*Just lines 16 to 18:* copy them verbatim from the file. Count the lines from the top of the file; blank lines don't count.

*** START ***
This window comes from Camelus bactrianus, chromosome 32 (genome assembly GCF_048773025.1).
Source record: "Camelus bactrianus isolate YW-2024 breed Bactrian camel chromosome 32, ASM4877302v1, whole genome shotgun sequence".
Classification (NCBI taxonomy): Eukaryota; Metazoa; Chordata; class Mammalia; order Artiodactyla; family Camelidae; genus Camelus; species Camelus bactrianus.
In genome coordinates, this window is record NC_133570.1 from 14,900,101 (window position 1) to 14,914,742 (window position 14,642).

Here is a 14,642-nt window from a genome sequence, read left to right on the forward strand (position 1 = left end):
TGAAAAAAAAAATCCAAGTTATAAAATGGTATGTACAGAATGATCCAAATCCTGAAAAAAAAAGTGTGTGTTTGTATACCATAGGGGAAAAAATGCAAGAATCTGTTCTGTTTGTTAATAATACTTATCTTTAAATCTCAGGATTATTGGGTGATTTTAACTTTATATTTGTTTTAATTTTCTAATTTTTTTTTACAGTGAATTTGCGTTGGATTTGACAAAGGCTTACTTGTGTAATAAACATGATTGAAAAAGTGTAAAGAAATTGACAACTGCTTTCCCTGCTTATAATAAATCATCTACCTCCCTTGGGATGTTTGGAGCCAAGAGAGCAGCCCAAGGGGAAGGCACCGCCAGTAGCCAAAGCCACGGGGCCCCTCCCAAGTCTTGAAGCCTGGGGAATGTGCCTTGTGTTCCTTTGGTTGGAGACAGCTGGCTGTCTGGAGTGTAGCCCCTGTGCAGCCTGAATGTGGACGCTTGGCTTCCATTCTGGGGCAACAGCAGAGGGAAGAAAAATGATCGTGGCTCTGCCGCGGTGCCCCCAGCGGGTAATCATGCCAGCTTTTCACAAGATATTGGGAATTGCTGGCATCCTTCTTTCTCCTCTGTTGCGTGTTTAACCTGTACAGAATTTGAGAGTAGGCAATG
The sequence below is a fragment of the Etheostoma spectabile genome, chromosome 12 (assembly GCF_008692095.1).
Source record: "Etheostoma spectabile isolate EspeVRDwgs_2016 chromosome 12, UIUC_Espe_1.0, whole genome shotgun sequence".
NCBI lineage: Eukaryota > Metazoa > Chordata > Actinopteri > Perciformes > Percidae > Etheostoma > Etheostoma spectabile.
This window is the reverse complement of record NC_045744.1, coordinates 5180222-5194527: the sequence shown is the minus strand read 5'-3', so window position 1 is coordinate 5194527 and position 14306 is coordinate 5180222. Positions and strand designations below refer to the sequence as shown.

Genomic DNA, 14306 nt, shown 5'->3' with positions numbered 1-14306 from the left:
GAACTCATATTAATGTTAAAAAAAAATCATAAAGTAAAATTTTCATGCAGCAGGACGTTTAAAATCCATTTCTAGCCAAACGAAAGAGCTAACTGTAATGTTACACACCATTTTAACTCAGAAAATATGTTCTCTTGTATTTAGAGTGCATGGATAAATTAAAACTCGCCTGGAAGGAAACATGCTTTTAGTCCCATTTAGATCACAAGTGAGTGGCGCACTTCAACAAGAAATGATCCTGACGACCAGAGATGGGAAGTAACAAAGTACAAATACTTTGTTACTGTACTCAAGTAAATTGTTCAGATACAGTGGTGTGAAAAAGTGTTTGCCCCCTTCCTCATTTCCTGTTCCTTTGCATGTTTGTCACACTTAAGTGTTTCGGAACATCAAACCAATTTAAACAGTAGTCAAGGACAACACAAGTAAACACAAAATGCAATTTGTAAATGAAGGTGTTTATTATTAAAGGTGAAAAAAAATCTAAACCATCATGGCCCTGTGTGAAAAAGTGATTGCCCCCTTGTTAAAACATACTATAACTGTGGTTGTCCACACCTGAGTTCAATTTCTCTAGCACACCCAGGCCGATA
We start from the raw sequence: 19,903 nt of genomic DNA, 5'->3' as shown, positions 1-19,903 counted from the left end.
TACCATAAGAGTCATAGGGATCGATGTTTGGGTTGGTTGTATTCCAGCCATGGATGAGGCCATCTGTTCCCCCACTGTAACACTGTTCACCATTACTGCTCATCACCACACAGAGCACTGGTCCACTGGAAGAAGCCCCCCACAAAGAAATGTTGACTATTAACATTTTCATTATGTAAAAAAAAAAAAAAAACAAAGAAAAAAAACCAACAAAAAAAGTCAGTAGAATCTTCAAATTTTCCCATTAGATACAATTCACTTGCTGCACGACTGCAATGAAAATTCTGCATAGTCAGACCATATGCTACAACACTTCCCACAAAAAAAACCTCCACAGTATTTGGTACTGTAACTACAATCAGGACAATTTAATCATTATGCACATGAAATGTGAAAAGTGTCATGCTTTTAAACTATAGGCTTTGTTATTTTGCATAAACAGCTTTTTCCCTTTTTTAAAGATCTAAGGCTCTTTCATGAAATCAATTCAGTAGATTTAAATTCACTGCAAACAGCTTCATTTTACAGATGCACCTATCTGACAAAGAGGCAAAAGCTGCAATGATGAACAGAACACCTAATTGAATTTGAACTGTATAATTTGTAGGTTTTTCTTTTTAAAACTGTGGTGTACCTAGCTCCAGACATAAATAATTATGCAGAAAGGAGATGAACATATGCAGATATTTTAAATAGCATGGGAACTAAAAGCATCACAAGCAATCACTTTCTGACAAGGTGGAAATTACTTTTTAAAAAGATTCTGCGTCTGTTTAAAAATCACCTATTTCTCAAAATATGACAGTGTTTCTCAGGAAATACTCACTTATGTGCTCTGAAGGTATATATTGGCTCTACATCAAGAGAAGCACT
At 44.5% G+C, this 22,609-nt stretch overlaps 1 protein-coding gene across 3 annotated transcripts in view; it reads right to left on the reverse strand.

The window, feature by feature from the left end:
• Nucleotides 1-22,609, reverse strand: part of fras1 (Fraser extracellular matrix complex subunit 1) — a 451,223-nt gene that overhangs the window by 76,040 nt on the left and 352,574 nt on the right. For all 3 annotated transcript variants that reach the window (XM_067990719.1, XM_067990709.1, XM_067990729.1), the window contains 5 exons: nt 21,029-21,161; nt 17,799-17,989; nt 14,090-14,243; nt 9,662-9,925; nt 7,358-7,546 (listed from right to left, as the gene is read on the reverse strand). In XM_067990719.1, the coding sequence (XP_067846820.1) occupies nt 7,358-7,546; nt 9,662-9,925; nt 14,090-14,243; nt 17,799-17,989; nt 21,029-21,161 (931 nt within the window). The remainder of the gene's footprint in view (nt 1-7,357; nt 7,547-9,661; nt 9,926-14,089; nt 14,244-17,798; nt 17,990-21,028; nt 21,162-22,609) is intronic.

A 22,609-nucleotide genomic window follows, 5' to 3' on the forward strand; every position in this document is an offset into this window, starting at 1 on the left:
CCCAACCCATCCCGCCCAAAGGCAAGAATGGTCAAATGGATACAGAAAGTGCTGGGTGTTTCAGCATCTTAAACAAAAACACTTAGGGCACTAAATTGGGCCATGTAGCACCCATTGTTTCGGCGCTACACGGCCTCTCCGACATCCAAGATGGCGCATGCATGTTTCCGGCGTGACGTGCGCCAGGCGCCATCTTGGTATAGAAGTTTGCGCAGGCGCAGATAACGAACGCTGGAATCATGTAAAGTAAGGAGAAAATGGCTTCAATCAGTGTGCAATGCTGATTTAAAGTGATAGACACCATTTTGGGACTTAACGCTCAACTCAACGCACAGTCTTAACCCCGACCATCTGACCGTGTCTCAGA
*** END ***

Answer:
The window, feature by feature from the left end:
• Nucleotides 1-22,609, reverse strand: part of fras1 (Fraser extracellular matrix complex subunit 1) — a 451,223-nt gene that overhangs the window by 76,040 nt on the left and 352,574 nt on the right. For all 3 annotated transcript variants that reach the window (XM_067990719.1, XM_067990709.1, XM_067990729.1), the window contains 5 exons: nt 21,029-21,161; nt 17,799-17,989; nt 14,090-14,243; nt 9,662-9,925; nt 7,358-7,546 (listed from right to left, as the gene is read on the reverse strand). In XM_067990719.1, the coding sequence (XP_067846820.1) occupies nt 7,358-7,546; nt 9,662-9,925; nt 14,090-14,243; nt 17,799-17,989; nt 21,029-21,161 (931 nt within the window). The remainder of the gene's footprint in view (nt 1-7,357; nt 7,547-9,661; nt 9,926-14,089; nt 14,244-17,798; nt 17,990-21,028; nt 21,162-22,609) is intronic.

A 22,609-nucleotide genomic window follows, 5' to 3' on the forward strand; every position in this document is an offset into this window, starting at 1 on the left: